Thursday, October 12, 2006

Edwin Bearss - Civil War Expert

If you watched Ken Burns PBS documentary on the Civil War you can't have forgotten one of the talking heads.... Edwin Bearss. Did you know his father was a marine and his cousin was awarded the Congressional Medal of Honor? That ED Bearrs followed in his fathers footsteps and was a Marine Raider in WWII and was seriously wounded and lost the use of an arm. He has a book out now and the following is an excerpt from a review of the book. Fields of Honor Pivotal Battles of the Civil War by Edwin C. Bearss National Geographic, 464 pp., $28

I don't think anyone knows who the first person was to earn a living as a guide to Civil War battlefields, but no member of that charmed profession has achieved the fame or longevity of Edwin C. Bearss (pronounced Barsssss), who captained his first lucky group of tourists around Vicksburg in 1955 and can still be found, from one weekend to the next, at one battlefield or another, leading a fanny-packed and be-visored platoon of customers into the pleasures of vicarious combat.

Over the last 50 years, like most enduring enterprises, Ed has diversified. This year alone he's taken several hundred people on tours of Anzio and Messina in Italy, the Oregon Trail in Idaho and Nez Perce encampments in Montana, scenes from the Mississippi floods of 1927 and from Abraham Lincoln's service in the Black Hawk War in the 1830s--on top of a schedule already filled with your basic Antietams, your Gettysburgs, your Shilohs and Chickamaugas and Spotsylvanias. He also found time to celebrate his 83rd birthday.

But Ed's first and last love is for the Civil War, and this, along with his standing in the trade, gives an air of inevitability to the publication of Fields of Honor. Somebody was going to have to put out this book sooner or later. For the last several years members of the self-named Bearss Brigades--a particularly tenacious species of the genus Civil War Buff--have armed themselves with tape recorders and gone chasing after Ed as he charges over the battlefields, hoping to preserve for the ages his incomparable observations and narrative spiel. Dozens of volunteers have transcribed the hundreds of hours of tape into thousands of pages of prose, and from these, culled and whittled, have come the 13 chapters of the book, offering definitive commentary on engagements from Fort Sumter to Appomattox. The literature of the Civil War is vast, of course, and nearly limitless in its variety of literary forms; but even so, I don't think there's another book quite like Fields of Honor.

And the reason is--forgive me if I sound like a Bearss Brigadier for a moment--there's never been a Civil War authority quite like Ed. Growing up on a ranch in Montana, he christened his favorite cows Antietam and Sharpsburg. His father was a Marine, and so was a cousin--"Hiking Hiram" Bearss, as the newspapers called him--who earned the Medal of Honor during the Philippines Insurrection and became, up to that time, the most decorated Marine in the history of the corps. Hearing their experiences led the boy to read every book he could get hold of about war. And when a real war made itself available, after the bombing of Pearl Harbor, Ed enlisted and became a Marine Raider. He was sent to the Pacific theater, moving from the Russell Islands to the Solomon Islands to the assault on New Britain. His fellow Marines remember him for his almost empty backpack, containing only a few grenades, extra ammunition, and a copy of the World Book of Knowledge.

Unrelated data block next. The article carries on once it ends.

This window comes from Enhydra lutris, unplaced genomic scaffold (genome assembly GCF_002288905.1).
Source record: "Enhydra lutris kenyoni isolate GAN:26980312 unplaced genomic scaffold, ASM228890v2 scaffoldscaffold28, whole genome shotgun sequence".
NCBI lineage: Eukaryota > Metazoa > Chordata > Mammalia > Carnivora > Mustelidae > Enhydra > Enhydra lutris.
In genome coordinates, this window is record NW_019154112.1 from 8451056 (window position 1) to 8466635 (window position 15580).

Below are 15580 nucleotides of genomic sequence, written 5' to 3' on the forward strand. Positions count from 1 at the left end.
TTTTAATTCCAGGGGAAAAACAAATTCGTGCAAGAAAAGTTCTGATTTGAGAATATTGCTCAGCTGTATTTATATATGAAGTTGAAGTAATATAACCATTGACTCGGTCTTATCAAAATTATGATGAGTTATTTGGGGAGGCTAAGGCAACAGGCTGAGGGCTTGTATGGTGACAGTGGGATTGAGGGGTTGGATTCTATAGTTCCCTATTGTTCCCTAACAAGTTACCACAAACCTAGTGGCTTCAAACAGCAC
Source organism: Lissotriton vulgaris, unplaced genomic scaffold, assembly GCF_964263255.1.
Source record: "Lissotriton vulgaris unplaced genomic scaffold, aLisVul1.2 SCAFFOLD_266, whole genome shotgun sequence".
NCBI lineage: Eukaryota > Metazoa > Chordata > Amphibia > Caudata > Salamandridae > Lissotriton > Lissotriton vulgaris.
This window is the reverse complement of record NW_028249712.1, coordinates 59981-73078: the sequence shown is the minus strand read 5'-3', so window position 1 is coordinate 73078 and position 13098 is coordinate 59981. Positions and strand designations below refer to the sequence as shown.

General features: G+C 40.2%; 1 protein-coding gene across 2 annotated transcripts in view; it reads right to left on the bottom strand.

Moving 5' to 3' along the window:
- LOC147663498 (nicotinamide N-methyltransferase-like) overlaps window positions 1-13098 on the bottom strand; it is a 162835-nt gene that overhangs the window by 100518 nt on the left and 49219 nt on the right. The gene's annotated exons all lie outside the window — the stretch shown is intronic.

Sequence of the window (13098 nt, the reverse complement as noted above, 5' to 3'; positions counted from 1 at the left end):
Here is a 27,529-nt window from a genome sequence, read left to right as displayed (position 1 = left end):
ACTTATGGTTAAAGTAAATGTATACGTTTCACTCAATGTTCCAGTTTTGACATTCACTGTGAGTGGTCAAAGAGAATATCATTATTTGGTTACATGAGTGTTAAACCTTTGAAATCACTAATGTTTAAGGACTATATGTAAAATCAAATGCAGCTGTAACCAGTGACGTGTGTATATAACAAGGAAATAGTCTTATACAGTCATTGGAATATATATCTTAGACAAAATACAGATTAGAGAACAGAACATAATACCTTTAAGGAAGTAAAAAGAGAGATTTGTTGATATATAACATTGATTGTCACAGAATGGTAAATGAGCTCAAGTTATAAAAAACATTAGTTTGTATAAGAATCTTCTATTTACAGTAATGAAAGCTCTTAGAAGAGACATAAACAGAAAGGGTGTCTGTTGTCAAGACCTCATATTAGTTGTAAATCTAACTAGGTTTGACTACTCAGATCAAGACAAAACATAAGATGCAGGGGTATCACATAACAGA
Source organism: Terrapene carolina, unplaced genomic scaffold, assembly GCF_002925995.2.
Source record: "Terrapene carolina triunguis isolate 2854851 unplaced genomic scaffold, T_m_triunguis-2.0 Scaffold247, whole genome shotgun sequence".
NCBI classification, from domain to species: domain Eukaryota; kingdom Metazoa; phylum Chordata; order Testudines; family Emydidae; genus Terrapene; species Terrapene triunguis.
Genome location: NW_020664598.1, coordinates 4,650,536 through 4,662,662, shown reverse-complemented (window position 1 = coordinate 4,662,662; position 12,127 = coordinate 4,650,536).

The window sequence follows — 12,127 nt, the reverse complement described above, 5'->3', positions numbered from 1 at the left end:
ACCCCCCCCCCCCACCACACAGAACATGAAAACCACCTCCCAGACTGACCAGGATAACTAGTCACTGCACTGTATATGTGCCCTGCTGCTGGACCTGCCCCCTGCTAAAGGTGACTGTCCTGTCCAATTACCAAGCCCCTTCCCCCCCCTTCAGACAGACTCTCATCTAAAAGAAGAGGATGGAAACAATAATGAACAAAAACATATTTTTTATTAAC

On patrol in New Britain one January morning in 1944, he was nearly shot to pieces. Approaching a stream, he and another scout couldn't see the Japanese pillboxes dug in just below the lip of the declivity leading to the creek bed. I asked him once what his own battlefield experience had taught him as a guide, and he said, with a small grin, "The importance of terrain." And it's true. Walking a battlefield with Ed, you're struck by how intently he wants you to see the landscape as the combatants saw it: What ordinary soldiers could and couldn't see from any given position often determined the course of battle.

In 1944, a trick of the terrain enabled the Japanese gunners to catch him by surprise. He took bullets in his ribs, heel, buttocks, right shoulder, and left elbow. Marines who came to fetch him were pinned flat themselves but managed, after several hours, to pull him from the line of fire--dragging him with their toes. He was two years in hospital. His left hand and arm don't do him much good, other than to help balance the riding crop he uses as a pointer when he's on a tour.

"I'm a man of the battlefields," Ed likes to say--and a man of one battlefield in particular, in Gloucester Bay, New Britain. "I know how a battlefield feels, sounds, and smells."

To read the rest of the review click on the title above for a link)